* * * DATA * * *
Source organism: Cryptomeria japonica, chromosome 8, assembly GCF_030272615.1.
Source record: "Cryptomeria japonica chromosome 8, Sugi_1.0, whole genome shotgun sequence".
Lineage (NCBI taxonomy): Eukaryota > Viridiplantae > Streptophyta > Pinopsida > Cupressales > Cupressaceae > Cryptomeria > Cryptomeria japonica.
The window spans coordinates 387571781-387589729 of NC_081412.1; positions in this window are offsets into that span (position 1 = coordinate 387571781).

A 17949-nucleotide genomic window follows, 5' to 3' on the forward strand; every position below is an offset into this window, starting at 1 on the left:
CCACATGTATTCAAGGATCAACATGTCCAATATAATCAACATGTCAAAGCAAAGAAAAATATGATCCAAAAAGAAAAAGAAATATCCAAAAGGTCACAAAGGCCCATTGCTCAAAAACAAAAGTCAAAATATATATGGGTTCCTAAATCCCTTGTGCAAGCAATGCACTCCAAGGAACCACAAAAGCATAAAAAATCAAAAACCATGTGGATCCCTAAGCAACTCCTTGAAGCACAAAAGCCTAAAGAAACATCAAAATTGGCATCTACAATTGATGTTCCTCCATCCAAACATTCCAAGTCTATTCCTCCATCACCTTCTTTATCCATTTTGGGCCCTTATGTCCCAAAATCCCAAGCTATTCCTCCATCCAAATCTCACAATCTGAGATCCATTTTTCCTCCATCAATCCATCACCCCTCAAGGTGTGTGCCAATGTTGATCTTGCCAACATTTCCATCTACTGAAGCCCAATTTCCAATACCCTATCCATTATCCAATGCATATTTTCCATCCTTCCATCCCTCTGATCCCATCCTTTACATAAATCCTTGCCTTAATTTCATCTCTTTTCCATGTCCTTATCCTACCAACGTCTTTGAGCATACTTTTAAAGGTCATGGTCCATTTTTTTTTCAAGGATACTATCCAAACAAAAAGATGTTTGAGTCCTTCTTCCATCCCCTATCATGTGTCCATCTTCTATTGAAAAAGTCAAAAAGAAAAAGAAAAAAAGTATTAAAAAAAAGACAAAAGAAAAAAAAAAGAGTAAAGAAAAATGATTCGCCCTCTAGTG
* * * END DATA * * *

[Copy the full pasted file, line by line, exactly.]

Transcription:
Source organism: Cryptomeria japonica, chromosome 8, assembly GCF_030272615.1.
Source record: "Cryptomeria japonica chromosome 8, Sugi_1.0, whole genome shotgun sequence".
Lineage (NCBI taxonomy): Eukaryota > Viridiplantae > Streptophyta > Pinopsida > Cupressales > Cupressaceae > Cryptomeria > Cryptomeria japonica.
The window spans coordinates 387571781-387589729 of NC_081412.1; positions in this window are offsets into that span (position 1 = coordinate 387571781).

A 17949-nucleotide genomic window follows, 5' to 3' on the forward strand; every position below is an offset into this window, starting at 1 on the left:
CCACATGTATTCAAGGATCAACATGTCCAATATAATCAACATGTCAAAGCAAAGAAAAATATGATCCAAAAAGAAAAAGAAATATCCAAAAGGTCACAAAGGCCCATTGCTCAAAAACAAAAGTCAAAATATATATGGGTTCCTAAATCCCTTGTGCAAGCAATGCACTCCAAGGAACCACAAAAGCATAAAAAATCAAAAACCATGTGGATCCCTAAGCAACTCCTTGAAGCACAAAAGCCTAAAGAAACATCAAAATTGGCATCTACAATTGATGTTCCTCCATCCAAACATTCCAAGTCTATTCCTCCATCACCTTCTTTATCCATTTTGGGCCCTTATGTCCCAAAATCCCAAGCTATTCCTCCATCCAAATCTCACAATCTGAGATCCATTTTTCCTCCATCAATCCATCACCCCTCAAGGTGTGTGCCAATGTTGATCTTGCCAACATTTCCATCTACTGAAGCCCAATTTCCAATACCCTATCCATTATCCAATGCATATTTTCCATCCTTCCATCCCTCTGATCCCATCCTTTACATAAATCCTTGCCTTAATTTCATCTCTTTTCCATGTCCTTATCCTACCAACGTCTTTGAGCATACTTTTAAAGGTCATGGTCCATTTTTTTTTCAAGGATACTATCCAAACAAAAAGATGTTTGAGTCCTTCTTCCATCCCCTATCATGTGTCCATCTTCTATTGAAAAAGTCAAAAAGAAAAAGAAAAAAAGTATTAAAAAAAAGACAAAAGAAAAAAAAAAGAGTAAAGAAAAATGATTCGCCCTCTAGTG